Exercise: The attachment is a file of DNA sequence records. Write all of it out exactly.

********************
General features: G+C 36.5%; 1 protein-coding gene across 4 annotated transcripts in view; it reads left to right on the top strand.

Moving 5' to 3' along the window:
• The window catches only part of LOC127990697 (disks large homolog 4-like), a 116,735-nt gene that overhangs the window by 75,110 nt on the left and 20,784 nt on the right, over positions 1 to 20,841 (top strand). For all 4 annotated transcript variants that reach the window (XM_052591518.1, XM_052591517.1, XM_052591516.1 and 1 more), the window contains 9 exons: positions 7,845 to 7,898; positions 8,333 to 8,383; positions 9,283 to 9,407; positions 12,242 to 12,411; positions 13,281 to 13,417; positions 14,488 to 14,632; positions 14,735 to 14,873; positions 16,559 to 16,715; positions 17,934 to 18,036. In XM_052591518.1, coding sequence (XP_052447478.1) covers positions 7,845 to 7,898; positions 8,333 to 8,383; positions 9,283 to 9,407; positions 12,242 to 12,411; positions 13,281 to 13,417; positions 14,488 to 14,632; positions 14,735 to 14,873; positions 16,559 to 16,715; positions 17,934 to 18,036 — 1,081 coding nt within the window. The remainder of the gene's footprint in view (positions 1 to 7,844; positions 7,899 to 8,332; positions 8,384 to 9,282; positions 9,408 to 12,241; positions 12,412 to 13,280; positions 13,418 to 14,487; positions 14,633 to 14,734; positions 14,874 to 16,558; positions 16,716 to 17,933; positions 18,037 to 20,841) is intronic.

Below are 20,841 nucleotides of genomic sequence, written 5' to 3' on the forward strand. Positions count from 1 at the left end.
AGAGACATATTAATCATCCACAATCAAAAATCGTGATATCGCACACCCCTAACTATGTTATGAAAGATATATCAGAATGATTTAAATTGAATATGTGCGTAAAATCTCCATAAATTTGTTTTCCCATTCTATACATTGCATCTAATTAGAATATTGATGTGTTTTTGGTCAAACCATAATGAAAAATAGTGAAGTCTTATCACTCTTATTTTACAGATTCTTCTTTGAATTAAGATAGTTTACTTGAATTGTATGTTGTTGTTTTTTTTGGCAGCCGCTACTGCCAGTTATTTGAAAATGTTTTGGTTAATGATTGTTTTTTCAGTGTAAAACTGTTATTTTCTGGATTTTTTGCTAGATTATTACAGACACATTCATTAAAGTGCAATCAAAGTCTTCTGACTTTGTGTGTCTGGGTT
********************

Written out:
General features: G+C 36.5%; 1 protein-coding gene across 4 annotated transcripts in view; it reads left to right on the top strand.

Moving 5' to 3' along the window:
• The window catches only part of LOC127990697 (disks large homolog 4-like), a 116,735-nt gene that overhangs the window by 75,110 nt on the left and 20,784 nt on the right, over positions 1 to 20,841 (top strand). For all 4 annotated transcript variants that reach the window (XM_052591518.1, XM_052591517.1, XM_052591516.1 and 1 more), the window contains 9 exons: positions 7,845 to 7,898; positions 8,333 to 8,383; positions 9,283 to 9,407; positions 12,242 to 12,411; positions 13,281 to 13,417; positions 14,488 to 14,632; positions 14,735 to 14,873; positions 16,559 to 16,715; positions 17,934 to 18,036. In XM_052591518.1, coding sequence (XP_052447478.1) covers positions 7,845 to 7,898; positions 8,333 to 8,383; positions 9,283 to 9,407; positions 12,242 to 12,411; positions 13,281 to 13,417; positions 14,488 to 14,632; positions 14,735 to 14,873; positions 16,559 to 16,715; positions 17,934 to 18,036 — 1,081 coding nt within the window. The remainder of the gene's footprint in view (positions 1 to 7,844; positions 7,899 to 8,332; positions 8,384 to 9,282; positions 9,408 to 12,241; positions 12,412 to 13,280; positions 13,418 to 14,487; positions 14,633 to 14,734; positions 14,874 to 16,558; positions 16,716 to 17,933; positions 18,037 to 20,841) is intronic.

Below are 20,841 nucleotides of genomic sequence, written 5' to 3' on the forward strand. Positions count from 1 at the left end.
AGAGACATATTAATCATCCACAATCAAAAATCGTGATATCGCACACCCCTAACTATGTTATGAAAGATATATCAGAATGATTTAAATTGAATATGTGCGTAAAATCTCCATAAATTTGTTTTCCCATTCTATACATTGCATCTAATTAGAATATTGATGTGTTTTTGGTCAAACCATAATGAAAAATAGTGAAGTCTTATCACTCTTATTTTACAGATTCTTCTTTGAATTAAGATAGTTTACTTGAATTGTATGTTGTTGTTTTTTTTGGCAGCCGCTACTGCCAGTTATTTGAAAATGTTTTGGTTAATGATTGTTTTTTCAGTGTAAAACTGTTATTTTCTGGATTTTTTGCTAGATTATTACAGACACATTCATTAAAGTGCAATCAAAGTCTTCTGACTTTGTGTGTCTGGGTT